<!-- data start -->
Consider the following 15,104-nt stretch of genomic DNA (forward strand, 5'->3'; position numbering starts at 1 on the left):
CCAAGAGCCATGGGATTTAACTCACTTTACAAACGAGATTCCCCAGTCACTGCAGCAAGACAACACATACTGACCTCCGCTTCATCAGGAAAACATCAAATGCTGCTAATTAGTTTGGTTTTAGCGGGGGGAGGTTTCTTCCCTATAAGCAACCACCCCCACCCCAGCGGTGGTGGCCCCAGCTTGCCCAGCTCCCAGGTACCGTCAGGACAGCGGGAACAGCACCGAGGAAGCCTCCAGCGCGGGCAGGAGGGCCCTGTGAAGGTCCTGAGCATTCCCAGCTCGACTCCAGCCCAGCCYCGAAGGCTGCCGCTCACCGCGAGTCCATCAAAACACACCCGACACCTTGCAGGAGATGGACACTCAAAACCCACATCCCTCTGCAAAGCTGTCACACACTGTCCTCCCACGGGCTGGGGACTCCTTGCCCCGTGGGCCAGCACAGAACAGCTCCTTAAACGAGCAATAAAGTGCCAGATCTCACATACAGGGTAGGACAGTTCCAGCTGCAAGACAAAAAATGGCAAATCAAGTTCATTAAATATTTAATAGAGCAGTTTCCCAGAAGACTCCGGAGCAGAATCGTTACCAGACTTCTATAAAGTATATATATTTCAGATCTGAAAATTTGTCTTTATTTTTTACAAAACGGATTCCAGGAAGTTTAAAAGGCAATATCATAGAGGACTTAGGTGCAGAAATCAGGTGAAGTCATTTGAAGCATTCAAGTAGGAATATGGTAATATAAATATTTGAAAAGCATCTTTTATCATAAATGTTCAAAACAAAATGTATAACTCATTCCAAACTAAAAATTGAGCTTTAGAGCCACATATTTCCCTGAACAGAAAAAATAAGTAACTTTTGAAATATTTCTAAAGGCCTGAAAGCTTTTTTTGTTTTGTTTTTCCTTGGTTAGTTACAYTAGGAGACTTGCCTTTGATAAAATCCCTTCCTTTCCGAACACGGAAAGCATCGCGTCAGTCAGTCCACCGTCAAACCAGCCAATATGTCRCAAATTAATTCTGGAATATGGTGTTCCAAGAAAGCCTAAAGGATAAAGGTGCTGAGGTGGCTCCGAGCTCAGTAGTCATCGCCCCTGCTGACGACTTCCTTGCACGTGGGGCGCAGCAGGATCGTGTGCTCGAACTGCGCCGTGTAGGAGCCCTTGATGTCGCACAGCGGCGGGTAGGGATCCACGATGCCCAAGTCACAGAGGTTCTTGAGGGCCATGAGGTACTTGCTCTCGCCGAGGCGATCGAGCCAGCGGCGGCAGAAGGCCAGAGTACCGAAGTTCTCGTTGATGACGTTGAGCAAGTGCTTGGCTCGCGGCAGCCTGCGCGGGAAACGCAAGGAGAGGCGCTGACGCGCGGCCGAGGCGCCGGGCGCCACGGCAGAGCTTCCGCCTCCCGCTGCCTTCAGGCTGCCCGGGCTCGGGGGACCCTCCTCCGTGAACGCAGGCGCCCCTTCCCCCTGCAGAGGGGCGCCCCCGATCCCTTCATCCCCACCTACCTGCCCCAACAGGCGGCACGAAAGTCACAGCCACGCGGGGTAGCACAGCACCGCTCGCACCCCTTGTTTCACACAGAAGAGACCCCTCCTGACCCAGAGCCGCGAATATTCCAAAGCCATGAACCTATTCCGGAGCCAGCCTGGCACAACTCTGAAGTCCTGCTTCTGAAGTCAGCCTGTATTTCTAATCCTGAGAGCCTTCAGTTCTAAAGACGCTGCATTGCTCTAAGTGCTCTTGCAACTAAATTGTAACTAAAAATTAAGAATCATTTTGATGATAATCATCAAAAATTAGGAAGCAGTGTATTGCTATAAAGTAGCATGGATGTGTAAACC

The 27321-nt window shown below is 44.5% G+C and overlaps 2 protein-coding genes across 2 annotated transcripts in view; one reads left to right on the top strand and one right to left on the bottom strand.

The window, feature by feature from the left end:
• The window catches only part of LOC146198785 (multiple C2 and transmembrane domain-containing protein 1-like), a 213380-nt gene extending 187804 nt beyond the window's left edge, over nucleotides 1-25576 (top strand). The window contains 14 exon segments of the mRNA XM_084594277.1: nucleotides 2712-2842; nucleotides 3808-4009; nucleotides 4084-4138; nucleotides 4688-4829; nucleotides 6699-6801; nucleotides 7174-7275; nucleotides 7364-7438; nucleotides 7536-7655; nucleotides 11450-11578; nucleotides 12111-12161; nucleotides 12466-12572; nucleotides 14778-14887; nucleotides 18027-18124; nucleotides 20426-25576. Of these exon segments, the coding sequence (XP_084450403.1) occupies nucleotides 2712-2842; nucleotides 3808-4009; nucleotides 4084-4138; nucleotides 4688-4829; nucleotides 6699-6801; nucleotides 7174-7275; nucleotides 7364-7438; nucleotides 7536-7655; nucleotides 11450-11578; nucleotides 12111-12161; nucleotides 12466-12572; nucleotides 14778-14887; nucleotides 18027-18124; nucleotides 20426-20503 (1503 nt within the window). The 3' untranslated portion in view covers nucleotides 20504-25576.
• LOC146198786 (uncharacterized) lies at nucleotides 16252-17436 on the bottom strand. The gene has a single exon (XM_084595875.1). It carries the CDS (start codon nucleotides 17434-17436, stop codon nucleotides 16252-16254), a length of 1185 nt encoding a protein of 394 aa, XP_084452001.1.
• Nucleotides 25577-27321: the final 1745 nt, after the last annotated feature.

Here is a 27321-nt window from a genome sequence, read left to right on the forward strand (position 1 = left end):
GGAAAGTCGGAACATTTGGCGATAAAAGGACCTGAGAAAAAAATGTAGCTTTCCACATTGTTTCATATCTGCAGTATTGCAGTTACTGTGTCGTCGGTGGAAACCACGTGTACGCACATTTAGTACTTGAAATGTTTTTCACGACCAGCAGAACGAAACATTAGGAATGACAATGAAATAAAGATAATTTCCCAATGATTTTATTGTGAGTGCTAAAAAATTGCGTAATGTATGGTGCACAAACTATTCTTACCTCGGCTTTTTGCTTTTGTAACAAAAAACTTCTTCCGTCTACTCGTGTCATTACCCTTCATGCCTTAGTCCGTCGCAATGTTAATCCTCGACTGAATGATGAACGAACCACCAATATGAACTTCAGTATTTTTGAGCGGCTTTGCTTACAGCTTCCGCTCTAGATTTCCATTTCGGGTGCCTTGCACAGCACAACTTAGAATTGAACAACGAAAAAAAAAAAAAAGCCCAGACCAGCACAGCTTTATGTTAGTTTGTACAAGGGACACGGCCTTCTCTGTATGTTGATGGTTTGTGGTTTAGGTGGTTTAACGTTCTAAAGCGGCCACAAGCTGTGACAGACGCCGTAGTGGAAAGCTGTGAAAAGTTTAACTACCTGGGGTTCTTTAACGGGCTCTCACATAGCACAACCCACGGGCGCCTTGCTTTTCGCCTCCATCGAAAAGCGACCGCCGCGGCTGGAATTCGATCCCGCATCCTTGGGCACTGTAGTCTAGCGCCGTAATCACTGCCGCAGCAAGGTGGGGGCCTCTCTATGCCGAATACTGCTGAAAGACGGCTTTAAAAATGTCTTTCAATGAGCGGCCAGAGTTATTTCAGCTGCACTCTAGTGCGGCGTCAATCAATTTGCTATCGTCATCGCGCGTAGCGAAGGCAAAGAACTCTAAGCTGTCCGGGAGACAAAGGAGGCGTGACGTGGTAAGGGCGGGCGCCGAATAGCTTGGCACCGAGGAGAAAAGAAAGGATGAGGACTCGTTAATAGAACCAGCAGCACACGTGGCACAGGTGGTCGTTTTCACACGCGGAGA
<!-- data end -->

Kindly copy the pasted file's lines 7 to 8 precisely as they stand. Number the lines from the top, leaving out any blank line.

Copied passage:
• Nucleotides 25577-27321: the final 1745 nt, after the last annotated feature.

Here is a 27321-nt window from a genome sequence, read left to right on the forward strand (position 1 = left end):